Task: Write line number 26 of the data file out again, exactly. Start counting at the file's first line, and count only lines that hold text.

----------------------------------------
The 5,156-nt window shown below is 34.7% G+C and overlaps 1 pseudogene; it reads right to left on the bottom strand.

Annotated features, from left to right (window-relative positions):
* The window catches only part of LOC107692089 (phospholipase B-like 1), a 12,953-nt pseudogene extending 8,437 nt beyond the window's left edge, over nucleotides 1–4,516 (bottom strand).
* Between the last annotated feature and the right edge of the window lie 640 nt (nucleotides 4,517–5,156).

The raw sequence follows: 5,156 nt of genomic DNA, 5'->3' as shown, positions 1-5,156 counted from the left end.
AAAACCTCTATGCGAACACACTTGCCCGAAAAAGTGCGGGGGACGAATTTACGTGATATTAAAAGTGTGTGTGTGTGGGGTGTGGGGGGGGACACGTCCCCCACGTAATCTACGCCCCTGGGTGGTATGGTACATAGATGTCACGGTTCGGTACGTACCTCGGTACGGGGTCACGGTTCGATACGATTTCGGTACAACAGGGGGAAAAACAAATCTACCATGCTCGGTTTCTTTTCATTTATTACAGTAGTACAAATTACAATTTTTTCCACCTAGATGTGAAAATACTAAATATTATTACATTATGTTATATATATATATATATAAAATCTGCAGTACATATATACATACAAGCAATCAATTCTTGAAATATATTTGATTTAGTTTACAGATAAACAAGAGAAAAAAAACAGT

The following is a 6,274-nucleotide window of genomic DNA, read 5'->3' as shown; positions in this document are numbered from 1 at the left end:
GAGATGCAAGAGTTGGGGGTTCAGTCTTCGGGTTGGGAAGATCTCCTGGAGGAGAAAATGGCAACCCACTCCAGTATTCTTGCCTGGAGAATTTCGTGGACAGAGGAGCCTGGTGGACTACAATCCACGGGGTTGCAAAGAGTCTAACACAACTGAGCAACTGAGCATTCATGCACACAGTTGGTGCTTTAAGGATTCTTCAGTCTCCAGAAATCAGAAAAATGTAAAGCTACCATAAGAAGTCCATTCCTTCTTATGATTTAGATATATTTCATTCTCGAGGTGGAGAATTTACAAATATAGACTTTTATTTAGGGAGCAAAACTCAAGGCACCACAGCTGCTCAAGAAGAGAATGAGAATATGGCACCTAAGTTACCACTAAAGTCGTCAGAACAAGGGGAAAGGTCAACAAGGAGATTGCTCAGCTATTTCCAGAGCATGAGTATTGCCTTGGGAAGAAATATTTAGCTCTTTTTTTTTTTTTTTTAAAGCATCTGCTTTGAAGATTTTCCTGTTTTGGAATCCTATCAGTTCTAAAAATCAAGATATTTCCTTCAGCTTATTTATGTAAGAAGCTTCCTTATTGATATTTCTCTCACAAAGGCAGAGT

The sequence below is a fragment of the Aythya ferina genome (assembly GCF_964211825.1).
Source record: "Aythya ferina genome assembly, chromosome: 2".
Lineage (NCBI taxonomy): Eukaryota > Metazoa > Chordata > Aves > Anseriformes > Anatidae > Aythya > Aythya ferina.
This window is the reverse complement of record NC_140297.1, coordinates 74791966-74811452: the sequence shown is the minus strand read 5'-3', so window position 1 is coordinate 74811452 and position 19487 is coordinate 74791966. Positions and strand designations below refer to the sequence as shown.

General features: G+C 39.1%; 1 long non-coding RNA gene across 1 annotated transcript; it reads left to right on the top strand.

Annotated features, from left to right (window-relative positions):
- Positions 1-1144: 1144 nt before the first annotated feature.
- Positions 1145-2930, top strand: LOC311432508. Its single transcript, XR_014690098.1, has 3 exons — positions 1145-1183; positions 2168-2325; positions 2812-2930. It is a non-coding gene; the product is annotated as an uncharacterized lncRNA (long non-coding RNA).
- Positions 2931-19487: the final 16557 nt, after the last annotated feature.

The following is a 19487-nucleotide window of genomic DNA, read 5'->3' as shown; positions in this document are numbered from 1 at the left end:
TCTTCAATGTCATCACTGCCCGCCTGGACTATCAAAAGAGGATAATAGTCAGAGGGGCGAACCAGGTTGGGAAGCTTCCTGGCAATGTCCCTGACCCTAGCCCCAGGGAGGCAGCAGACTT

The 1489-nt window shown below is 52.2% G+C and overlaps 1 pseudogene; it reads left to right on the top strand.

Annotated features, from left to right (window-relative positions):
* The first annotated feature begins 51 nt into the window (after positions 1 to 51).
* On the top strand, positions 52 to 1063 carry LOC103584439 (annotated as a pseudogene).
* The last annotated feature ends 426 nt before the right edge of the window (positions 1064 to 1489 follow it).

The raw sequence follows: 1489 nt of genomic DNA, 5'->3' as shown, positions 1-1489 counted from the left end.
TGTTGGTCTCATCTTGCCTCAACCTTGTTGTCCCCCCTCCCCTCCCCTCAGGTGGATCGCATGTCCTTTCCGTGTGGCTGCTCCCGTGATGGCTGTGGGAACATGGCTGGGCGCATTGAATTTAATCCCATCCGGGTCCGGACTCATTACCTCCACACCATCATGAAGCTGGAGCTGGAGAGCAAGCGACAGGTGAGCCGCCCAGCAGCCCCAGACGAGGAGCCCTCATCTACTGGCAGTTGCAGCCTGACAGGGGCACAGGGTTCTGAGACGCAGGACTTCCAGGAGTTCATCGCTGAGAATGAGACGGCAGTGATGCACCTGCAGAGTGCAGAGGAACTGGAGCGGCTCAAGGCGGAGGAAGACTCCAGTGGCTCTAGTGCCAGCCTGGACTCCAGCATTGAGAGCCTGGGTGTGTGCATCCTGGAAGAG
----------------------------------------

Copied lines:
TGTTGGTCTCATCTTGCCTCAACCTTGTTGTCCCCCCTCCCCTCCCCTCAGGTGGATCGCATGTCCTTTCCGTGTGGCTGCTCCCGTGATGGCTGTGGGAACATGGCTGGGCGCATTGAATTTAATCCCATCCGGGTCCGGACTCATTACCTCCACACCATCATGAAGCTGGAGCTGGAGAGCAAGCGACAGGTGAGCCGCCCAGCAGCCCCAGACGAGGAGCCCTCATCTACTGGCAGTTGCAGCCTGACAGGGGCACAGGGTTCTGAGACGCAGGACTTCCAGGAGTTCATCGCTGAGAATGAGACGGCAGTGATGCACCTGCAGAGTGCAGAGGAACTGGAGCGGCTCAAGGCGGAGGAAGACTCCAGTGGCTCTAGTGCCAGCCTGGACTCCAGCATTGAGAGCCTGGGTGTGTGCATCCTGGAAGAG